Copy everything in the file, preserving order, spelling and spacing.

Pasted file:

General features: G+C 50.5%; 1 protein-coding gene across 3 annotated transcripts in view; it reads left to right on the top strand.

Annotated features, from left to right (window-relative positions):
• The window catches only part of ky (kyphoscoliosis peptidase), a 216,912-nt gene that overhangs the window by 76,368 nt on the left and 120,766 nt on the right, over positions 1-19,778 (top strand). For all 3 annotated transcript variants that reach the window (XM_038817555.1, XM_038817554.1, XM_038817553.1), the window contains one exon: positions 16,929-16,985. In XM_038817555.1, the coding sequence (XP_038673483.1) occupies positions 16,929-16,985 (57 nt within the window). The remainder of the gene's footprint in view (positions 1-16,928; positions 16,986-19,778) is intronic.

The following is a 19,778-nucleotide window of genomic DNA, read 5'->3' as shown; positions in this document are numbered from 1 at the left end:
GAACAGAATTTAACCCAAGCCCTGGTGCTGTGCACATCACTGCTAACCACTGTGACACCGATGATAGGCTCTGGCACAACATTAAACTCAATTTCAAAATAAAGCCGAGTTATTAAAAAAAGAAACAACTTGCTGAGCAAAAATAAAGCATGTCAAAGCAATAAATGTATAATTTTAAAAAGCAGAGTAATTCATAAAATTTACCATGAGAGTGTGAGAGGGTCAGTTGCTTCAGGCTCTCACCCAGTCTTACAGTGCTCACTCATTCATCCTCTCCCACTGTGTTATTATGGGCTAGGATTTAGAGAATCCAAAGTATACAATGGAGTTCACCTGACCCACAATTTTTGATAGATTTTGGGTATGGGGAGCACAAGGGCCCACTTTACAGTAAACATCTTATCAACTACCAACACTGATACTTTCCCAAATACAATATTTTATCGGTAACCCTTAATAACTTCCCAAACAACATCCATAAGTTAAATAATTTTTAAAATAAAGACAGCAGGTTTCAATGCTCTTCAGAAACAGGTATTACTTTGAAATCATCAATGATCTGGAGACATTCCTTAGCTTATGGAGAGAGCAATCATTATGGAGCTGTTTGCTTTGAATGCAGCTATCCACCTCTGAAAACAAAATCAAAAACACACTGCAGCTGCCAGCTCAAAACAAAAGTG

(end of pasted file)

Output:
General features: G+C 50.5%; 1 protein-coding gene across 3 annotated transcripts in view; it reads left to right on the top strand.

Annotated features, from left to right (window-relative positions):
• The window catches only part of ky (kyphoscoliosis peptidase), a 216,912-nt gene that overhangs the window by 76,368 nt on the left and 120,766 nt on the right, over positions 1-19,778 (top strand). For all 3 annotated transcript variants that reach the window (XM_038817555.1, XM_038817554.1, XM_038817553.1), the window contains one exon: positions 16,929-16,985. In XM_038817555.1, the coding sequence (XP_038673483.1) occupies positions 16,929-16,985 (57 nt within the window). The remainder of the gene's footprint in view (positions 1-16,928; positions 16,986-19,778) is intronic.

The following is a 19,778-nucleotide window of genomic DNA, read 5'->3' as shown; positions in this document are numbered from 1 at the left end:
GAACAGAATTTAACCCAAGCCCTGGTGCTGTGCACATCACTGCTAACCACTGTGACACCGATGATAGGCTCTGGCACAACATTAAACTCAATTTCAAAATAAAGCCGAGTTATTAAAAAAAGAAACAACTTGCTGAGCAAAAATAAAGCATGTCAAAGCAATAAATGTATAATTTTAAAAAGCAGAGTAATTCATAAAATTTACCATGAGAGTGTGAGAGGGTCAGTTGCTTCAGGCTCTCACCCAGTCTTACAGTGCTCACTCATTCATCCTCTCCCACTGTGTTATTATGGGCTAGGATTTAGAGAATCCAAAGTATACAATGGAGTTCACCTGACCCACAATTTTTGATAGATTTTGGGTATGGGGAGCACAAGGGCCCACTTTACAGTAAACATCTTATCAACTACCAACACTGATACTTTCCCAAATACAATATTTTATCGGTAACCCTTAATAACTTCCCAAACAACATCCATAAGTTAAATAATTTTTAAAATAAAGACAGCAGGTTTCAATGCTCTTCAGAAACAGGTATTACTTTGAAATCATCAATGATCTGGAGACATTCCTTAGCTTATGGAGAGAGCAATCATTATGGAGCTGTTTGCTTTGAATGCAGCTATCCACCTCTGAAAACAAAATCAAAAACACACTGCAGCTGCCAGCTCAAAACAAAAGTG